• Christine says:

    I am so getting this book….it sounds like my current mood! Thank you!

  • Squeak says:

    I was incredibly lucky to have figured out in my early 20’s that who I am is defined by what I’m willing to struggle for. I was able to ignore the stuff that didn’t really mean much to me (getting the corner office, looking gorgeous, having kids) and concentrate on making an effort for the things that did. I’m 63 now and have accomplished what I wanted to accomplish.

  • GIna says:

    Hi! I was also intrigued by the title of this book. Sometimes/often I worry too much. This excerpt is great! Thanks for passing it on to us.

  • susan says:

    Aha!!! Hahahaha! So much to love here, thanks!


  • Deb says:

    WOW. I agree. 100%. Not even 99.9%. 100%. I never thought of achieving goals (and deciding the goals to go for) this way before, but this makes total deep sense! Because some of my proudest achievements involved process that felt like torture sometimes, but it was a kind of torture that I didn’t mind! I enjoyed the tough process and that’s how I got to the end. I thought I was crazy, that it didn’t make sense. WHO does that to themselves? Now I understand. Thank you for sharing this.

  • Mary-Illinois says:

    I’ve given up the struggle to having a perfectly clean house at all times. Living with my husband has made that an uphill climb. Cleaning isn’t something I enjoy.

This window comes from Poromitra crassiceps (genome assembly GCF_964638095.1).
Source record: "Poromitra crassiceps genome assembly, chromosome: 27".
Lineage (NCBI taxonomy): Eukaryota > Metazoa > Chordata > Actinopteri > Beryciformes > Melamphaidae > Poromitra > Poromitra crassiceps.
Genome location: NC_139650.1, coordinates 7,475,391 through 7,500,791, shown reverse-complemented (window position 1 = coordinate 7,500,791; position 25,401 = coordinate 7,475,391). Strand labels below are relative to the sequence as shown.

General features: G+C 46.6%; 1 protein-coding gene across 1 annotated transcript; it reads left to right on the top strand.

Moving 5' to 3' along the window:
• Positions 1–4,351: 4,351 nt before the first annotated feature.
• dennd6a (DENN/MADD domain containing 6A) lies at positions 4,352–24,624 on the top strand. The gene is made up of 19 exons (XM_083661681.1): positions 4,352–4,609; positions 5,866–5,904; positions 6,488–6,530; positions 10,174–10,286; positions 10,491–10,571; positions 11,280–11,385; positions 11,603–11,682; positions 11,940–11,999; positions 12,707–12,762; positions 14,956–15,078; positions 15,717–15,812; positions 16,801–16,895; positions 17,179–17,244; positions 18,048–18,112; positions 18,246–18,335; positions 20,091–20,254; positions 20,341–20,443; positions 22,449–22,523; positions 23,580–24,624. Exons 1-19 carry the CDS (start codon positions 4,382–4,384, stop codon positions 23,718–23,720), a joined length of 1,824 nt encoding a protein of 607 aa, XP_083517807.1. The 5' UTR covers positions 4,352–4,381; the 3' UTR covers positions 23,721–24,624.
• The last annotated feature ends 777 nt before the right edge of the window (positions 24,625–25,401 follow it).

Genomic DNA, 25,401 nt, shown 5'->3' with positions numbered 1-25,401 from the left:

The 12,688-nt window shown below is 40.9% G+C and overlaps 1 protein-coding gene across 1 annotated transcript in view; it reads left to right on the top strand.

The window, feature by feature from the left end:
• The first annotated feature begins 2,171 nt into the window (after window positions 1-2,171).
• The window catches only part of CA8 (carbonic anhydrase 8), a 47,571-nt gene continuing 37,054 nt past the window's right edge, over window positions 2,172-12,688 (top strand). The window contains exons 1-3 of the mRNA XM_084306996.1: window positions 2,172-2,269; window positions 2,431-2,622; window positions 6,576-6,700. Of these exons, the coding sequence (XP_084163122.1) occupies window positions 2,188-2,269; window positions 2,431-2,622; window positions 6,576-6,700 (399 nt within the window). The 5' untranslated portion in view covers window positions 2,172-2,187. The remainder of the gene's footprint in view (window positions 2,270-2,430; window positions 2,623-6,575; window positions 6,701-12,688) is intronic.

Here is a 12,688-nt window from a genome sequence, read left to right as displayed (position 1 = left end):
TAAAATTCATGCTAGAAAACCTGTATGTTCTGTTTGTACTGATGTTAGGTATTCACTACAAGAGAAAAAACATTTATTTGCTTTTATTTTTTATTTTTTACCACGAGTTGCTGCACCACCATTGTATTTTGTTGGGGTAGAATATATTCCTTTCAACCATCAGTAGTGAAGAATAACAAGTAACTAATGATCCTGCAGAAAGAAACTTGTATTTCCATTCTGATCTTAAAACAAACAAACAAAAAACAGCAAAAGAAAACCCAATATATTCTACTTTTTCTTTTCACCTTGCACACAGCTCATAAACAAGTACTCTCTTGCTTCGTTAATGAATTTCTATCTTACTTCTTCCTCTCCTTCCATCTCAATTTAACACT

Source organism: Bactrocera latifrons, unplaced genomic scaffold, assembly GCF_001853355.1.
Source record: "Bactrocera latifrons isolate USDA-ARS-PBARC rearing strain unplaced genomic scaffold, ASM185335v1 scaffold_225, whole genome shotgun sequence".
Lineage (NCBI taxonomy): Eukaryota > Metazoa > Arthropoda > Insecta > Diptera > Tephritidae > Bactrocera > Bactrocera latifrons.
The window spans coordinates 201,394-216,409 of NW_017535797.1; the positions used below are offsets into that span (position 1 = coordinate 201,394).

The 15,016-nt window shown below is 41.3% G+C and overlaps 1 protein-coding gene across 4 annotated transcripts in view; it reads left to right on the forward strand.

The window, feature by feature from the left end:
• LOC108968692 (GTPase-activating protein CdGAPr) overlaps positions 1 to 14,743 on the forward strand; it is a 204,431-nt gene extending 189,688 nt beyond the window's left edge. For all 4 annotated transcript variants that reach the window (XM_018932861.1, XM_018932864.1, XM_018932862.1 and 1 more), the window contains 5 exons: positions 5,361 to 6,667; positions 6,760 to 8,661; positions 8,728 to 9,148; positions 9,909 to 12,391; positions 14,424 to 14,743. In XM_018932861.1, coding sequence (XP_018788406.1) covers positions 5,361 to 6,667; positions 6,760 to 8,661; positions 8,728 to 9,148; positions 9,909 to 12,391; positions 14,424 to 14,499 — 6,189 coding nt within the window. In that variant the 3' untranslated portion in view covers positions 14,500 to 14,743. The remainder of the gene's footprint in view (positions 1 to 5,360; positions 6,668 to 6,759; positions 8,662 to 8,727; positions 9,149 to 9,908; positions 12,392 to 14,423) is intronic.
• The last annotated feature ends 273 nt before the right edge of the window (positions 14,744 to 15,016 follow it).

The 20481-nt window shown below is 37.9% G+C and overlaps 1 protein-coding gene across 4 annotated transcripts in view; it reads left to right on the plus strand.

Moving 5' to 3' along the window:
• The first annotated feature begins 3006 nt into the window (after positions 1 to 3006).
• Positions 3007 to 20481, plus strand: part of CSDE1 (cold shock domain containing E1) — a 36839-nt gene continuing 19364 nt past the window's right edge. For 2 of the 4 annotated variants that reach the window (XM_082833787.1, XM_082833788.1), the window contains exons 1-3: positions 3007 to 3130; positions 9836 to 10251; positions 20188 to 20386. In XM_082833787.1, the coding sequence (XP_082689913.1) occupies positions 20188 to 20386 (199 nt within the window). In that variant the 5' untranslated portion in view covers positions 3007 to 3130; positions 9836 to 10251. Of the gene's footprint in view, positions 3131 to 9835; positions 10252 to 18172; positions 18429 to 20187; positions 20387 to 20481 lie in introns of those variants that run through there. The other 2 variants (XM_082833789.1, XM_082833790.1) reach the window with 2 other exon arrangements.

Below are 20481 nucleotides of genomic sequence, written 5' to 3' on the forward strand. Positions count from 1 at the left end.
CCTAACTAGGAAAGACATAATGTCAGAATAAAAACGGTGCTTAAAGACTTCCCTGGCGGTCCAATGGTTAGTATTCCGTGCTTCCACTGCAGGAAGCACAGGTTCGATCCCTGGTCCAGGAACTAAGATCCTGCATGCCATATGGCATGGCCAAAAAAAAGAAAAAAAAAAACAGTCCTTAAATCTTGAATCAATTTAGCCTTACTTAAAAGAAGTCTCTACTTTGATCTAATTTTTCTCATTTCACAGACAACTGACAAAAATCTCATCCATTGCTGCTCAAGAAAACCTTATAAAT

But I did make the commitment to lose weight & get stronger. And it’s a daily struggle. But it’s so important to me that I’ve accepted the agony that comes with it. It’s paid off. I’ve achieved my goal. But maintenance is just as hard. The struggle is real but the rewards are worth it.

  • Mandy says:

    Lol! I subscribe to his blog. I am glad you enjoyed his book!

  • Cassie (Murphy Shockley) says:

    Loved that book! I am reading another now called “The Year of Less” by Cait Flanders. She had another observation on why we succeed or fail at something. Ask yourself if you are doing (fill in the blank) for you or for the you that you want to be. If you are not doing it for the authentic you, then the commitment may not be there.

  • Robin says:

    Maria! This is amazing. Spot on! Wow. Double wow lol. What insight he has. I read something long ago that went something like this: if you didn’t do it/go after it, you didn’t want it badly enough.” This goes way beyond that and is such a simple truth. It puts everything in a new light and solves all those unanswered questions we have about ourselves. Much thanks for sharing.

  • Emilie says: